Rudo Kwaramba-Kayombo, The executive director of One, an advocacy group championing measures to end extreme poverty spoke with Victor Kiprop on the challenges the continent is facing as it seeks to achieve Sustainable Development Goals.
The UN’s Sustainable Development Goals are meant to end poverty by 2030. However, several reports have shown that we are not on track. Are these goals still achievable?
Ending poverty in the world and mainly in Africa by 2030 remains an achievable target, but only if leaders put in place proper policies and implement them with the sense of urgency that it deserves.
Good policies will not only grow investments in agriculture and meet the Malabo Commitments but also plug the leakages that cost the continent about $80 billion every year through illicit capital outflows that could be invested locally.
What is the role of education in the journey towards ending poverty?
Education is a catalyst, it unlocks potential. Once you’re more educated you are able to engage in becoming a productive labour force. We need more people with scientific knowledge and technical skills so that they can create employment and not always wait to be employed.
ONE has been pushing the “poverty is sexist” narrative lately. Tell us about it
Unfortunately because of several factors, poverty has a woman’s face on it.
For instance, women form 55 per cent of the labour force in the agricultural sector but very often they do not have ownership of the land, meaning that they don’t control the income.
We are pushing for more measures that give equal opportunities to women as men in education, industry and leadership.
As at 2016, about 30 million people who had escaped poverty were at risk of falling back. How can we not only lift people from poverty but also push them into prosperity?
This is actually a major setback in the journey towards ending poverty in the continent and this is why we launched “sustainable” development goals in 2015, which not only seek development but sustainable development.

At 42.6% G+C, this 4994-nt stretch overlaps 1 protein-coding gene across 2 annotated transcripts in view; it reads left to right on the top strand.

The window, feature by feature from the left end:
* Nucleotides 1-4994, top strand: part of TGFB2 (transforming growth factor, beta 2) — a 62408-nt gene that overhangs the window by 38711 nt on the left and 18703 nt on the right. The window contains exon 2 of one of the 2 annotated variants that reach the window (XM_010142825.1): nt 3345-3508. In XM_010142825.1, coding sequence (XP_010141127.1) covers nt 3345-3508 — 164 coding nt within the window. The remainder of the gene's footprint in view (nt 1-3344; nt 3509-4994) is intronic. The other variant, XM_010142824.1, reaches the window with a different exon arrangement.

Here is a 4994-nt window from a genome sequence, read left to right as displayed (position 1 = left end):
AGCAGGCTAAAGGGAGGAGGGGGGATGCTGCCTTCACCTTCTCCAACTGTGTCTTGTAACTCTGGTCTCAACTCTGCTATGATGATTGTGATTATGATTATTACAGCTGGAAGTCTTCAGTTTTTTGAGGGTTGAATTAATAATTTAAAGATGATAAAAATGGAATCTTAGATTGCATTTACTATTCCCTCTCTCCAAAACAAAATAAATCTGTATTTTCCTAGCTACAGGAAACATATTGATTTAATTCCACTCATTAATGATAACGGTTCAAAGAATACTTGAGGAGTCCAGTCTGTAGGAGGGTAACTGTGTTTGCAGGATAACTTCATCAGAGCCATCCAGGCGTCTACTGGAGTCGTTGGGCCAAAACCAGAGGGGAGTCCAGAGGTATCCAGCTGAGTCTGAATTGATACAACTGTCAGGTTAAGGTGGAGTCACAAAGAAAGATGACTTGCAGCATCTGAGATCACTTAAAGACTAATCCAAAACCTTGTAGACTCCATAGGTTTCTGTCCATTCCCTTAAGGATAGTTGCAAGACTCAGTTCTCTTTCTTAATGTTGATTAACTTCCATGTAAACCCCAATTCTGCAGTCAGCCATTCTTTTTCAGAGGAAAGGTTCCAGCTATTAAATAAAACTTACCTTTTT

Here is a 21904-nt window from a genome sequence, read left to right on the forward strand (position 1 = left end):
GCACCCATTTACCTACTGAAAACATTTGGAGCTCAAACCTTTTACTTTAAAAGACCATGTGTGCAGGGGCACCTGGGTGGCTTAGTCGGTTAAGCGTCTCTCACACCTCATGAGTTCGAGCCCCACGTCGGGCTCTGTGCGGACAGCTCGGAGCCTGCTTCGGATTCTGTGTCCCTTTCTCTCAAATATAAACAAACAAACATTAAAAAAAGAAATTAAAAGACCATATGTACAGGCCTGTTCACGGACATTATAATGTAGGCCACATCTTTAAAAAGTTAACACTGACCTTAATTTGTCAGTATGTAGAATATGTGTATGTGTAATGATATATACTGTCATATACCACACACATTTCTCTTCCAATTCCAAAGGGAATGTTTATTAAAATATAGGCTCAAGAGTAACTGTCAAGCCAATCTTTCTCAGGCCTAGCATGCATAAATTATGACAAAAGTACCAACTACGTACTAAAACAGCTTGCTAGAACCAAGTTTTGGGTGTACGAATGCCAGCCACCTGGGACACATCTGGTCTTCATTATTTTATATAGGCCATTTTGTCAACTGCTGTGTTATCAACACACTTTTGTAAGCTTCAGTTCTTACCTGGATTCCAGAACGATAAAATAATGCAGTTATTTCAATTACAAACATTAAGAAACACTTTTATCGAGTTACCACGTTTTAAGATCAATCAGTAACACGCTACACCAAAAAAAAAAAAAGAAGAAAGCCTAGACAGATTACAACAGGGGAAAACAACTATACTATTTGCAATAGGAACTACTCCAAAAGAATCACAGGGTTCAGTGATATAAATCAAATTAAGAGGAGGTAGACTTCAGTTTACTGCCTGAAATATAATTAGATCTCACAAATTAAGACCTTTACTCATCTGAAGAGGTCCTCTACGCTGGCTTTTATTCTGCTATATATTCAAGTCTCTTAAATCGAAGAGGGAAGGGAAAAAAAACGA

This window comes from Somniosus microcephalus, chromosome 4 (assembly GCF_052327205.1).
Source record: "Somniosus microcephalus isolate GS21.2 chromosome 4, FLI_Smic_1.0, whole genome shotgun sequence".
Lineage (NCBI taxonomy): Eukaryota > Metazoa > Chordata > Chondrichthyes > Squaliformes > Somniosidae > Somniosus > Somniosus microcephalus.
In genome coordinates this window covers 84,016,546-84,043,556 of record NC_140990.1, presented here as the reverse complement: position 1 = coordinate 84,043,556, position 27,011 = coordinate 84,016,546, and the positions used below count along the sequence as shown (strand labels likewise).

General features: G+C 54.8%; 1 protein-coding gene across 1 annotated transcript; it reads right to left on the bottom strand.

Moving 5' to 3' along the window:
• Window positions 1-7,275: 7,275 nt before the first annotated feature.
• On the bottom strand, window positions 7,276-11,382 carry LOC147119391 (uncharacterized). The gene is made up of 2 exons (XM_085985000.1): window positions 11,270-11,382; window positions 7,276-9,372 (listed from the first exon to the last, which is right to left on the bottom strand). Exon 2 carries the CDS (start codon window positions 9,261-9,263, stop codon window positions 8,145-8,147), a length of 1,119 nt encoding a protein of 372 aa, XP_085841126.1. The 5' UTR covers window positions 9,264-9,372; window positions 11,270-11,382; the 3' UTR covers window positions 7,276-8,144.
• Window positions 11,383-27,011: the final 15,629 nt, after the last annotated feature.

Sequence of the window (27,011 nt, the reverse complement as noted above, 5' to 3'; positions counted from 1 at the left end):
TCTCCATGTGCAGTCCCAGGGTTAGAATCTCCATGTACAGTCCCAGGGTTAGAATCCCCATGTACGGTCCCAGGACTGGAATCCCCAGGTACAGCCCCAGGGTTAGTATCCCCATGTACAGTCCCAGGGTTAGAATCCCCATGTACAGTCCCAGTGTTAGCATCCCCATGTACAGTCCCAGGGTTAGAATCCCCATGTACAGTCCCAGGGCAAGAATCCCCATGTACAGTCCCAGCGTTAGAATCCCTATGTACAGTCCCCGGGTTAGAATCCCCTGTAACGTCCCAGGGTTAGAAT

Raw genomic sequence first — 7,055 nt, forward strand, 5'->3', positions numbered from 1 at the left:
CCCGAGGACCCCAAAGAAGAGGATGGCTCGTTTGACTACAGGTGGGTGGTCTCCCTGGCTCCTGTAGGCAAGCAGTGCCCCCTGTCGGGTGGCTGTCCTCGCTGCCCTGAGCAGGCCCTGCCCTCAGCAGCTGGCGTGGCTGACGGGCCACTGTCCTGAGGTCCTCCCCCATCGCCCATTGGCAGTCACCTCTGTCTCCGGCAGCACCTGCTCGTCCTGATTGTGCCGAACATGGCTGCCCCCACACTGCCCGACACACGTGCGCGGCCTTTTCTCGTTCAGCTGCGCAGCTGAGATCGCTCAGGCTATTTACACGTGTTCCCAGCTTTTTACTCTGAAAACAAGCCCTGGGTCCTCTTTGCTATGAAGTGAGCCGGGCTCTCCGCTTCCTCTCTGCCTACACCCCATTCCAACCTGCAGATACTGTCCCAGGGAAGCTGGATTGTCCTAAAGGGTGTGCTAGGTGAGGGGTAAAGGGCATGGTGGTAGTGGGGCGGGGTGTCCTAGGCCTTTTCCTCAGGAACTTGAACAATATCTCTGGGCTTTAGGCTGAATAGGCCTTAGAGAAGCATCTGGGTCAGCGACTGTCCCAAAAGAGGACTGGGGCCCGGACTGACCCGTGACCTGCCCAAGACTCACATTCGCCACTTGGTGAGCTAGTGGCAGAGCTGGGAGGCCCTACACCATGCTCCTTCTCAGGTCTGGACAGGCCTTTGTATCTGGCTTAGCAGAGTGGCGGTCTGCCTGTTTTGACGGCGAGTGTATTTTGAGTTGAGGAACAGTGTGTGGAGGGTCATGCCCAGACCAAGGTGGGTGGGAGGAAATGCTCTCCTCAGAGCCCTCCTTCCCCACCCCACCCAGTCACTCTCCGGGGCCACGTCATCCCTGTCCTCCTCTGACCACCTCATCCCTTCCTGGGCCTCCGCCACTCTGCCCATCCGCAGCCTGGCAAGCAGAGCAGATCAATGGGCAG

We need to have country, community and household-driven anti-poverty initiatives that the people we are trying to pull out of poverty fully understand and own.
We need to move from just giving aid to providing loans for small businesses, so that the people can make investments and have the energy to sustain them on their own.
Many African countries have been put on the spot for investing in multi-billion infrastructure projects while a significant amount of population is hungry. What are your thoughts on this?
Many African countries suffer from mismatched priorities. The 10 per cent of GDP investment agriculture committed by African leaders in the 2003 Maputo Declaration, which only 10 of them have achieved so far is a classic example.
If we don’t invest adequately in Agriculture, our farmers will not have enough fertilisers and quality seeds; and our potential to feed ourselves and the world will never be realised.
It’s important to have good roads, railways and airports but it’s more important to be able feed your people.
Africa remains the world’s poorest continent despite being ranked the richest in terms of unutilised resources. Why?
Africa is, and will sadly remain the poorest continent for quite some time because we don’t have responsible leadership, and we as citizens are not holding them accountable.
We cannot end poverty end Africa if we still allow corrupt individuals to buy our votes, suffer through their terms are re-elect them without ever asking why they have failed to meet the commitments they made in the last elections.
Ending corruption — a major cause of poverty in Africa — was the theme of the 30th AU Heads of State Summit. What is your call?
We are calling on African leaders to move from rhetoric and actually come up with individual national action plans on how they will end corruption in their countries.
Every country should come up with plans that can be tracked and progress reported, establish mechanisms of tracking it and share the same with other stakeholders. Without such, it is difficult and to hold them accountable, and even more cumbersome to deliver on the set targets.
Background: Prior to joining ONE Rudo Kwaramba-Kayombo was the regional director for Southern Africa for World Vision International. She was responsible for leading the strategy and direction for the region, which included nine country teams.
Education: Ms Kwaramba holds a Bachelor of Laws degree from the University of Zimbabwe and a diploma from the University of Lund, Sweden.
Experience: Her career at World Vision International included national director positions in Uganda and Zimbabwe and director of advocacy communications and education in the UK.
Works: She has also worked for UNHCR and a local non-governmental organisation in Zimbabwe. In addition, she has been an executive board member for Zimbabwe Women in Law and Development in Africa.